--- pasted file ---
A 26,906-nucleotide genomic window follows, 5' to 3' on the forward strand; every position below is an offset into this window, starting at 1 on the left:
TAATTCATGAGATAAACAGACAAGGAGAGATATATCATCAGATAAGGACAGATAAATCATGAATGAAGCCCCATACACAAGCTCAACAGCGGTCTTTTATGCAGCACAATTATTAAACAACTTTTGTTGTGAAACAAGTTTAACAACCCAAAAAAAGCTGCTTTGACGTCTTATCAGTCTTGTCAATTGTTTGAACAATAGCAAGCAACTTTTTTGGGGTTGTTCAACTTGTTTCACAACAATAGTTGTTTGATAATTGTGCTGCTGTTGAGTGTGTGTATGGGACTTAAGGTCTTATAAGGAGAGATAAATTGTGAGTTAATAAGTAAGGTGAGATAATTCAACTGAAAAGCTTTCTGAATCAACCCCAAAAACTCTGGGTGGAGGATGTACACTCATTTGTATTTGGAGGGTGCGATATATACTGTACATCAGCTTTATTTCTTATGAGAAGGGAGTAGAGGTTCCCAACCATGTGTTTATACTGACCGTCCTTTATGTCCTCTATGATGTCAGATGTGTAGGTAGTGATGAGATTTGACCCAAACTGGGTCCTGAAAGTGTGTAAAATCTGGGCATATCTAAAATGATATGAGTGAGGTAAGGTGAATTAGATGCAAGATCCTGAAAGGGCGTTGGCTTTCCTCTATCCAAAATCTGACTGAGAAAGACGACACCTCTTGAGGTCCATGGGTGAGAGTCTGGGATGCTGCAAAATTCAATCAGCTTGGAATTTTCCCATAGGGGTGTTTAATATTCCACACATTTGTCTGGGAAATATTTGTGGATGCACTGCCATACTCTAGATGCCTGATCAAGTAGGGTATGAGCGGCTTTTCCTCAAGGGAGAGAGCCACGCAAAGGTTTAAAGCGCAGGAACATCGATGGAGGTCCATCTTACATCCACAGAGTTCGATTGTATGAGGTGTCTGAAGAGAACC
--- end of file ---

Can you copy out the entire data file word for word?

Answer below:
A 26,906-nucleotide genomic window follows, 5' to 3' on the forward strand; every position below is an offset into this window, starting at 1 on the left:
TAATTCATGAGATAAACAGACAAGGAGAGATATATCATCAGATAAGGACAGATAAATCATGAATGAAGCCCCATACACAAGCTCAACAGCGGTCTTTTATGCAGCACAATTATTAAACAACTTTTGTTGTGAAACAAGTTTAACAACCCAAAAAAAGCTGCTTTGACGTCTTATCAGTCTTGTCAATTGTTTGAACAATAGCAAGCAACTTTTTTGGGGTTGTTCAACTTGTTTCACAACAATAGTTGTTTGATAATTGTGCTGCTGTTGAGTGTGTGTATGGGACTTAAGGTCTTATAAGGAGAGATAAATTGTGAGTTAATAAGTAAGGTGAGATAATTCAACTGAAAAGCTTTCTGAATCAACCCCAAAAACTCTGGGTGGAGGATGTACACTCATTTGTATTTGGAGGGTGCGATATATACTGTACATCAGCTTTATTTCTTATGAGAAGGGAGTAGAGGTTCCCAACCATGTGTTTATACTGACCGTCCTTTATGTCCTCTATGATGTCAGATGTGTAGGTAGTGATGAGATTTGACCCAAACTGGGTCCTGAAAGTGTGTAAAATCTGGGCATATCTAAAATGATATGAGTGAGGTAAGGTGAATTAGATGCAAGATCCTGAAAGGGCGTTGGCTTTCCTCTATCCAAAATCTGACTGAGAAAGACGACACCTCTTGAGGTCCATGGGTGAGAGTCTGGGATGCTGCAAAATTCAATCAGCTTGGAATTTTCCCATAGGGGTGTTTAATATTCCACACATTTGTCTGGGAAATATTTGTGGATGCACTGCCATACTCTAGATGCCTGATCAAGTAGGGTATGAGCGGCTTTTCCTCAAGGGAGAGAGCCACGCAAAGGTTTAAAGCGCAGGAACATCGATGGAGGTCCATCTTACATCCACAGAGTTCGATTGTATGAGGTGTCTGAAGAGAACC